17 SymbolismWhen a person, place, thing, or an event has meaning in itself and stands for something beyond itself as well.The American flag=freedom“The Lightening Is A Yellow Fork”by Emily Dickinson( )The lightening is a yellow ForkFrom tables in the skyBy inadvertent fingers droptthe awful CutleryOf Mansion never quite disclosedAnd never quite concealedThe Apparatus of the DarkTo ignorance revealed.
18 SimileA comparison between two unlike things, using a word such as like, as, than, or resembles.Back, he spurred like a madman, shouting a curse to the sky,With the white road smoking behind him and his rapier brandished high.Blood-red were his spurs in the golden noon; wine-red was his velvet coat;When they shot him down on the highway, Down like a dog on the highway,And he lay in his blood on the highway, with a bunch of lace at his throat.
19 MetaphorAn imaginative comparison between two unlike things in which one thing is said to be another thing.The wind was a torrent of darkness among the gusty trees.The moon was a ghostly galleon tossed upon cloudy seas.The road was a ribbon of moonlight over the purple moor,And the highwayman came riding—riding—riding—The highway man came riding, up to the old inn door.
20 Excerpt from “Valentine for Ernest Mann” PersonificationA figure of speech in which an object or animal is spoken as if it had human feelings, thoughts, or attitudes.Excerpt from “Valentine for Ernest Mann”Still, I like your spirit.Anyone who says, “Here’s my address,write me a poem,” deserves something in reply.So I’ll tell a secret instead:poems hide. In the bottoms of our shoes,they are sleeping. They are the shadowsdrifting across our ceilings the momentbefore we wake up. What we have to dois live in a way that lets us find them.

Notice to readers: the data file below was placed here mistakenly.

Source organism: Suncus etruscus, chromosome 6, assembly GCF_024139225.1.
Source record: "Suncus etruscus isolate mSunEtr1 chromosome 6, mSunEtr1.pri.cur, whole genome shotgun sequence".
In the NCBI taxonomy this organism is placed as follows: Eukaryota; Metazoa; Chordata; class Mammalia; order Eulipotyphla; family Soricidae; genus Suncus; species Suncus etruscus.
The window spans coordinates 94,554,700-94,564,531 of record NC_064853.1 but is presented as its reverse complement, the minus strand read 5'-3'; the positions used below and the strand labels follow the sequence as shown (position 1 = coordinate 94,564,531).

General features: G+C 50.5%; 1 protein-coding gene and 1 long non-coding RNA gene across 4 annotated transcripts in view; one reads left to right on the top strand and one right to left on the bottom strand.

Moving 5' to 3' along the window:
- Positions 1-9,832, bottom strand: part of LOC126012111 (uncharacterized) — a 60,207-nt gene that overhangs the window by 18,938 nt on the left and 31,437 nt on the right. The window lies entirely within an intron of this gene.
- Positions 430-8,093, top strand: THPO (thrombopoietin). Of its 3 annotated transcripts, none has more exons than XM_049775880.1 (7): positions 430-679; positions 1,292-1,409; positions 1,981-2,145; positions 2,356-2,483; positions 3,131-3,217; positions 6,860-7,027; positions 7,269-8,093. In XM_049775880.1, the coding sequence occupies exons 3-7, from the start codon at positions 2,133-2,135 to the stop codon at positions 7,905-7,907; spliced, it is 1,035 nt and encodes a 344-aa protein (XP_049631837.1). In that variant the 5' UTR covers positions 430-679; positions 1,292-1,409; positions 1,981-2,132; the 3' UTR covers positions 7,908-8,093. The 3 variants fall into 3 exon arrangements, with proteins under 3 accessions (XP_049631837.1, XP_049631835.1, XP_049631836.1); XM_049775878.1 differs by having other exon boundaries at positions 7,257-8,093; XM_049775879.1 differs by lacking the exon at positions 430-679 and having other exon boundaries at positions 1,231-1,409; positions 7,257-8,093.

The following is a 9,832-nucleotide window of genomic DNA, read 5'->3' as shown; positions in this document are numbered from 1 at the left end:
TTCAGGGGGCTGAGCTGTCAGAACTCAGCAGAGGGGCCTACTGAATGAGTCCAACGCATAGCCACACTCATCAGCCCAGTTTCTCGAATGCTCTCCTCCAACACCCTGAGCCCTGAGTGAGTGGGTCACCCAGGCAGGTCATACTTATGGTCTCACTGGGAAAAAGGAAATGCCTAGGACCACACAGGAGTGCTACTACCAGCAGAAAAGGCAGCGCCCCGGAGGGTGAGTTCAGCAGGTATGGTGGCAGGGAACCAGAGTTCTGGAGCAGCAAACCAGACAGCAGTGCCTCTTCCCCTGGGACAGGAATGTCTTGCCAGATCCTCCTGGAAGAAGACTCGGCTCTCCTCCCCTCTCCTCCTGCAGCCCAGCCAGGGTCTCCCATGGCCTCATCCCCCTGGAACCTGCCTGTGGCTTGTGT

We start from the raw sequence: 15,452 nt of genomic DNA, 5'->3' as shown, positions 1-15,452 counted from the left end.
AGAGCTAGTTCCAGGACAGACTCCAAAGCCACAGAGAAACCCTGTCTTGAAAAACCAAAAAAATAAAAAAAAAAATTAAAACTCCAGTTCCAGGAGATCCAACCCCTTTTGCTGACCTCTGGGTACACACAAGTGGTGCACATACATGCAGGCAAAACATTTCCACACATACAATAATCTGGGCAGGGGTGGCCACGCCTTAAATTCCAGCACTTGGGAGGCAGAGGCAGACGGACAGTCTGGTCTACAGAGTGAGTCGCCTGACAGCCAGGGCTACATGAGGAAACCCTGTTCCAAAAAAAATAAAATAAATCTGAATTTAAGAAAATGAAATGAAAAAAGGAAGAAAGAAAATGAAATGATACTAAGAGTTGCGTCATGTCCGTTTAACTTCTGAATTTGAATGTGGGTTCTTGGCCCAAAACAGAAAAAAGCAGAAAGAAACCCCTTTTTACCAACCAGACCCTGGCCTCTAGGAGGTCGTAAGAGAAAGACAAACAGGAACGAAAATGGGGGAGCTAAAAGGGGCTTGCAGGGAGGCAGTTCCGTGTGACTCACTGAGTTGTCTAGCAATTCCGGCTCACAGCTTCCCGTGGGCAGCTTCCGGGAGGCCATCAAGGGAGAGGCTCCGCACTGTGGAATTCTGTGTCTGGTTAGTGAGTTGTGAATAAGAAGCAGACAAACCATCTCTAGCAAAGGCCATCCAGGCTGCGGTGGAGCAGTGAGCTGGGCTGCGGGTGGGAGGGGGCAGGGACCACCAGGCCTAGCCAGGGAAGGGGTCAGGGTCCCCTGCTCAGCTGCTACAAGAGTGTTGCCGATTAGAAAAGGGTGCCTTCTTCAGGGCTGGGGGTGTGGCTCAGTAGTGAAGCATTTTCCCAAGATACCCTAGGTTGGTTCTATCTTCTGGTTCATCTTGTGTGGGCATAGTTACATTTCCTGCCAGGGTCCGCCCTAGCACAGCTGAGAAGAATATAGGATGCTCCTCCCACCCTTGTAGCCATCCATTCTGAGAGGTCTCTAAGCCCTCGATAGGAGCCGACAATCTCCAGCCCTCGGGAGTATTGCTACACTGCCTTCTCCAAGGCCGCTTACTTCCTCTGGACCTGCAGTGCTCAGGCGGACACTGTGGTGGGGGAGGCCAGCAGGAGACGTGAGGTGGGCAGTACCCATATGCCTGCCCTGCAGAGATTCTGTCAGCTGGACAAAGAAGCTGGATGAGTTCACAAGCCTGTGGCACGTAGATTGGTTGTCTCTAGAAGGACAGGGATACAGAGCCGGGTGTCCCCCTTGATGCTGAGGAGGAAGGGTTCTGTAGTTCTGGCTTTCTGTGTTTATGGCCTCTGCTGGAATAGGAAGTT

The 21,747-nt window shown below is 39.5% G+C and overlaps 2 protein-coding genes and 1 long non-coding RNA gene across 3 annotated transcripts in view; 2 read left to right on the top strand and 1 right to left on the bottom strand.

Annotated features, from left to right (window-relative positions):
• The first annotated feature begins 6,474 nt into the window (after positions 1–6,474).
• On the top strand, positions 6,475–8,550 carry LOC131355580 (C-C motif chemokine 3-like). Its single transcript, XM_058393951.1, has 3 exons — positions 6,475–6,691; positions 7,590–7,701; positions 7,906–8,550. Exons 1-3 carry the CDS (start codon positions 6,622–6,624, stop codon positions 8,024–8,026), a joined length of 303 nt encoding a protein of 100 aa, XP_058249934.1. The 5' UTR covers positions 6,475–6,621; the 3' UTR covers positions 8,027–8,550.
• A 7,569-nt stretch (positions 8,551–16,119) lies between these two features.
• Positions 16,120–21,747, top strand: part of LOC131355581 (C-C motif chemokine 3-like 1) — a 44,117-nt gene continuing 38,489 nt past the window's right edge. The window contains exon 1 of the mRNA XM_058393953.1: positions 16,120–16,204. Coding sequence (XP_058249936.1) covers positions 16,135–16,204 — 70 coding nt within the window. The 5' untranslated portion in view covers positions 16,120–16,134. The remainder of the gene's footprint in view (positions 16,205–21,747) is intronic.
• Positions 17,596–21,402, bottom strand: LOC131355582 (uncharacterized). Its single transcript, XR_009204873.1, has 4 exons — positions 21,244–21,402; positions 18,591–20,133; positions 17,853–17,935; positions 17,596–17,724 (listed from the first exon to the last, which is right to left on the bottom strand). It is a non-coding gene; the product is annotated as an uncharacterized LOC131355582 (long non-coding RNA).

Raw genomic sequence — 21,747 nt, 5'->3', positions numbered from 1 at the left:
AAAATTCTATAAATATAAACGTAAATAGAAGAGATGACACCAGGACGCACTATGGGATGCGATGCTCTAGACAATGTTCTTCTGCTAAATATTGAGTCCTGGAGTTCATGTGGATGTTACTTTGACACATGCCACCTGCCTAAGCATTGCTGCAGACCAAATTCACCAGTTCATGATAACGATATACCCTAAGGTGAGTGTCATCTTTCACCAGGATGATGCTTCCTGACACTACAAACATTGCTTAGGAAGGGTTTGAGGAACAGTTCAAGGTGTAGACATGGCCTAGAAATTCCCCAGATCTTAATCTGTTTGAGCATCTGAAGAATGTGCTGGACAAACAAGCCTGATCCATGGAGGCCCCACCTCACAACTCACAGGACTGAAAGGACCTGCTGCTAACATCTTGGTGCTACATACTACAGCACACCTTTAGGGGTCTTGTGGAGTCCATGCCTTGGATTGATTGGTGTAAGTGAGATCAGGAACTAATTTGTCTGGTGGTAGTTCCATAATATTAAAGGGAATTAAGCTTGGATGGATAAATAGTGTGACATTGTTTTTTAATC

21 Imagery Language that appeals to the senses. O Captain! My Captain! Our fearful trip is done,The ship has weathered every rack, the prize we sought is won,The port is near, the bells I hear, the people all exulting,While follow eyes the steady keel, the vessel grim and daring;But O heart! Heart! Heart!O the bleeding drops of red,Where on the deck my Captain lies,Fallen cold and dead.
22 Hyperbole A gross exaggeration I’m so hungry I could eat a horse. She could die from embarrassment.